DebA.
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Posted on Saturday, August 21, 2010 - 11:44 am:   Delete PostPrint Post   Ban Poster IP (Moderator/Admin only)

I'm chuckling (meaning laughing :-) ), ali. Skillet is such a common term here and it just struck me funny that it wasn't where you are. It's a heavy cast iron frying pan...mine is about 8 or 9 inches diameter. Happy eating! Sure is fun to chat with people all over the world.
DebA.
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Posted on Sunday, August 22, 2010 - 11:59 am:   Delete PostPrint Post   Ban Poster IP (Moderator/Admin only)

Ali, now you have me wondering what you call a heavy cast iron frying pan??? Maybe it would have been more correct for me to call it a cast iron skillet. Would that have explained it better. Sorry for any confusion I may have caused you.
ali
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Posted on Sunday, August 22, 2010 - 10:58 pm:   Delete PostPrint Post   Ban Poster IP (Moderator/Admin only)

Well Deb, after asking a few people if they know what a skillet it ive discovered that our grannies used to use them all the time and they were called skillets just the same as you would call them. You just dont see them much anymore. We just tend to use the modern day frying pans now. Steel with non stick or aluminium. But they all have plastic handles so i wouldnt be able to put one of those in the oven. I recognised the word skillet, but just wasnt sure what exactly it was. Im in town later today an i will be looking in the hardware store to see if they are still sold. Ill let you know if i have any luck tracking one down. Failing that i will be keeping my eyes open at carboot sales and thrift shops. Ill be sure to snap one up if i come across one.

Thanks for your help
bo'nana
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Posted on Monday, August 23, 2010 - 7:46 am:   Delete PostPrint Post   Ban Poster IP (Moderator/Admin only)

ali, you might also want to have a look in the antique shops too, as the really good cast-iron has a tendency to show up there.
i am still on the hunt for my skillet ... thought i'd discovered a whole set down at our local Salvation Army thrift, but put it back when i realized it was made in china. there is a huge difference in the cooking, between good antique iron and the recent stuff coming from china... my suspicion being that the new stuff is not really pure iron... it had a lightness and a shine to it that made me think another metal is being added now.

hold out for the really good old stuff- Griswold's and Wagner are both top quality, and i am sure there must be lots of others given that once upon a time its what EVERYONE used :-)
ali
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Posted on Monday, August 23, 2010 - 9:38 am:   Delete PostPrint Post   Ban Poster IP (Moderator/Admin only)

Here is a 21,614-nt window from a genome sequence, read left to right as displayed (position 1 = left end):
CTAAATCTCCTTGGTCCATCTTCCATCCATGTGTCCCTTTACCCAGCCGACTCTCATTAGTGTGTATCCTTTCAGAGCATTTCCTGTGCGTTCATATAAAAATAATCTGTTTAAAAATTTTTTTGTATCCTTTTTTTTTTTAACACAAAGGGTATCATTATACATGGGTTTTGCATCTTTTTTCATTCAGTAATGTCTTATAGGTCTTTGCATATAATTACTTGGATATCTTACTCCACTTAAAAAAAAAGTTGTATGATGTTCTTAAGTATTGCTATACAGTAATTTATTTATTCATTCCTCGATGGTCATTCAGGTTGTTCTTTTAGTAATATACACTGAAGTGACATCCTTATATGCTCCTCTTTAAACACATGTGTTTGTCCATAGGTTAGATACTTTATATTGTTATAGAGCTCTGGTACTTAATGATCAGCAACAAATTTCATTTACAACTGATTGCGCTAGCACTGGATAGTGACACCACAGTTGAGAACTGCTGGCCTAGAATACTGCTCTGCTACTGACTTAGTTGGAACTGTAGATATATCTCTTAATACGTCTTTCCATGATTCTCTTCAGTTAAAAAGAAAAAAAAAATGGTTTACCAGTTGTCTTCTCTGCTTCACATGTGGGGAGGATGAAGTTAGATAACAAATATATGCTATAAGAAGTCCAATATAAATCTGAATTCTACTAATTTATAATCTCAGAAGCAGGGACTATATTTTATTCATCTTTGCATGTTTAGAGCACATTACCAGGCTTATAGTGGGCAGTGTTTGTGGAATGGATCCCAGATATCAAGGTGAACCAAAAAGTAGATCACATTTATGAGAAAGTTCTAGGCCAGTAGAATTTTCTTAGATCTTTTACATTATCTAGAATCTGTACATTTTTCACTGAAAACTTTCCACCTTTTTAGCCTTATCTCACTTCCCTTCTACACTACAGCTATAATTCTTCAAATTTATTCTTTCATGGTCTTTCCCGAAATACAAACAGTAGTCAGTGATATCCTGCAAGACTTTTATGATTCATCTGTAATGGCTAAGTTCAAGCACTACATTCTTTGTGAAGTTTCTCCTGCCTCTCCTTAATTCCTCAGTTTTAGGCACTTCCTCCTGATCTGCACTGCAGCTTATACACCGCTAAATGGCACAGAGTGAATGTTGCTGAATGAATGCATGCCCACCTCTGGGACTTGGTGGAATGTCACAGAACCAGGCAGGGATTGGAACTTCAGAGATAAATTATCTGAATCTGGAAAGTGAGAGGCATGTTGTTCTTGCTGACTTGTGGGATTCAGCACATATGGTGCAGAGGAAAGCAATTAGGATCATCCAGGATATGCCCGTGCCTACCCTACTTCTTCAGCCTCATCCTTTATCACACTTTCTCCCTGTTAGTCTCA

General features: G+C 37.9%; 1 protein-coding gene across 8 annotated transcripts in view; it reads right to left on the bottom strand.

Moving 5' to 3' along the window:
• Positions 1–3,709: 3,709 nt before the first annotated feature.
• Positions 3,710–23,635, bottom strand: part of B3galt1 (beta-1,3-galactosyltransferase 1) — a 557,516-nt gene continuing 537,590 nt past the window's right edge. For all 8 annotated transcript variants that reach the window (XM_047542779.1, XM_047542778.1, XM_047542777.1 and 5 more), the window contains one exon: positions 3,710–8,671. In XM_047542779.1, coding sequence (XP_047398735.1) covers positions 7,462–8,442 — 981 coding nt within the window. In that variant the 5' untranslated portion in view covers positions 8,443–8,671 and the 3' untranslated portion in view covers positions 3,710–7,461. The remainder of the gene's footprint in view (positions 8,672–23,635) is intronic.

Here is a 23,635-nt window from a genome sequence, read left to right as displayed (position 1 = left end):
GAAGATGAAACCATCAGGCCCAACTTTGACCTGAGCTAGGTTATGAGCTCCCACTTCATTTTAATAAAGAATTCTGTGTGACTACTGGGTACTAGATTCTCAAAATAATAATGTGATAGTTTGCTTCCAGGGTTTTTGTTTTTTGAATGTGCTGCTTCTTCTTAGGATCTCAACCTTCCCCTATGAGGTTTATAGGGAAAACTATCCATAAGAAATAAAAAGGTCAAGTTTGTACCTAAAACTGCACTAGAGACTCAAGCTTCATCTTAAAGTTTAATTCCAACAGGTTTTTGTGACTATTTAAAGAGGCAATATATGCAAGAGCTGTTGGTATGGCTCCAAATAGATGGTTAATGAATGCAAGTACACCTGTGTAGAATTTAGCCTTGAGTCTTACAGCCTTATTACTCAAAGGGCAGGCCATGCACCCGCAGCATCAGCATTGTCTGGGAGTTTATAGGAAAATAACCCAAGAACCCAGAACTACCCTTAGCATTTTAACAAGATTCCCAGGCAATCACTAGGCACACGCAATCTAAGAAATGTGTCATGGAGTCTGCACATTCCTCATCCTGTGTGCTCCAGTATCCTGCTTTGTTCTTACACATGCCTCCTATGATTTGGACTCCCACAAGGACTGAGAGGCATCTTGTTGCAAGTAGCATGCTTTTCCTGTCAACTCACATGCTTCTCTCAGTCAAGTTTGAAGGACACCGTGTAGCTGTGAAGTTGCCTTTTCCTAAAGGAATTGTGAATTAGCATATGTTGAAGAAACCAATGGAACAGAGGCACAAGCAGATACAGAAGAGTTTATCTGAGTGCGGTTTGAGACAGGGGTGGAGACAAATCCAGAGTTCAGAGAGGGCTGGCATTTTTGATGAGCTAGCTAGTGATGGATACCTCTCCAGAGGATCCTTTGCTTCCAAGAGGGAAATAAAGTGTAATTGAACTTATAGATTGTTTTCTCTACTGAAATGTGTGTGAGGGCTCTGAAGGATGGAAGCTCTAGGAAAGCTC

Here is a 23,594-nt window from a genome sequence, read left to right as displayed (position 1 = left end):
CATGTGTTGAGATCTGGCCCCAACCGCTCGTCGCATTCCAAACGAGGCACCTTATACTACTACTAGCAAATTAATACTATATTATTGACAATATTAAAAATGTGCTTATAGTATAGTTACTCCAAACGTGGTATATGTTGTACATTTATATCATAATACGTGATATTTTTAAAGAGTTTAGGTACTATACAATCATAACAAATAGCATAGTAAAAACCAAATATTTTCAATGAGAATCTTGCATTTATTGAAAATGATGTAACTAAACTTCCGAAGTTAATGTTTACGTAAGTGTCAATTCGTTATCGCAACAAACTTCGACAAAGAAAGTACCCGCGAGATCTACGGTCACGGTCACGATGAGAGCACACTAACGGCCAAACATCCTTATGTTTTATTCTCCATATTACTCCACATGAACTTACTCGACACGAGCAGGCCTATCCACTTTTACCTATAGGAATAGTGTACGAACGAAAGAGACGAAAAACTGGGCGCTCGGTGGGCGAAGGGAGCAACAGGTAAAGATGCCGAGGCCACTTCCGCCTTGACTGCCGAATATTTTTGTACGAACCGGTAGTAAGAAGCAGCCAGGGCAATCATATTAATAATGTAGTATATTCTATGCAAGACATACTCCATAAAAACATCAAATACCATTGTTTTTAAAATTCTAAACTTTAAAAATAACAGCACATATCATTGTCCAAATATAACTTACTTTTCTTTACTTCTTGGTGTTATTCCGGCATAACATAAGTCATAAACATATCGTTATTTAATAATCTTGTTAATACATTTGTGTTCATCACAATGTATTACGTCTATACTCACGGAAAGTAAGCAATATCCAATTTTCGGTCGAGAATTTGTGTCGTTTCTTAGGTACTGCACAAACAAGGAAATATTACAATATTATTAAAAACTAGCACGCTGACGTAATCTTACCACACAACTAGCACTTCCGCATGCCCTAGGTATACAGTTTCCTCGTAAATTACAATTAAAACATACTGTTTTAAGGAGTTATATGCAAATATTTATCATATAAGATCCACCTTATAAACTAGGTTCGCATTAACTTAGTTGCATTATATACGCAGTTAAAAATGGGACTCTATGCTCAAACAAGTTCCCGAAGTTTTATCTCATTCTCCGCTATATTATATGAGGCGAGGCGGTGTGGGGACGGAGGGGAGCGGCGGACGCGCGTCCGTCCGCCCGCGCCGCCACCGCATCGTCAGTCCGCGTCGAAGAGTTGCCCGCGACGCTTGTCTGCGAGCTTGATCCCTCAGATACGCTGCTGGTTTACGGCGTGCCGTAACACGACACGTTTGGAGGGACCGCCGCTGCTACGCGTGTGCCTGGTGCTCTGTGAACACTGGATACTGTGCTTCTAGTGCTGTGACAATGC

Thanks for the tips Bo'nana. I wouldnt have known to avoid the chinese made ones. Id never have considered that it wasnt "proper" cast iron. Last year at our local supermarket they had an offer on to buy a cast iron casserole pot with x amount of vouchers and a few euros. I got one,it was an absolute bargain. Proper big cast iron pot. I love it, couldnt live without it. Makes the best casseroles and stews!! :-)
DebA.
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Posted on Monday, August 23, 2010 - 11:25 am:   Delete PostPrint Post   Ban Poster IP (Moderator/Admin only)

I found mine at a thrift store...old but well seasoned...nothing sticks with just a little oil. Okay, you got me for a minute with the word, "carboot" sales. I will guess that's called a garage sale here. :-)
ali
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Posted on Monday, August 23, 2010 - 11:48 am:   Delete PostPrint Post   Ban Poster IP (Moderator/Admin only)

it is what you would call a garage sale of sorts. A site is picked , maybe a large carpark or field and people sell their old wares from their car boots. I love them!
Deb A.
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Posted on Wednesday, August 25, 2010 - 8:40 am:   Delete PostPrint Post   Ban Poster IP (Moderator/Admin only)

Yes, we have something like that here, Ali. There's one coming up soon called a community garage sale. People are setting up tables by their cars at the big arena parking lot. Should be fun. Love the expression, car boots...trunk or back of the car, I'm guessing??
ali
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Posted on Wednesday, August 25, 2010 - 9:14 am:   Delete PostPrint Post   Ban Poster IP (Moderator/Admin only)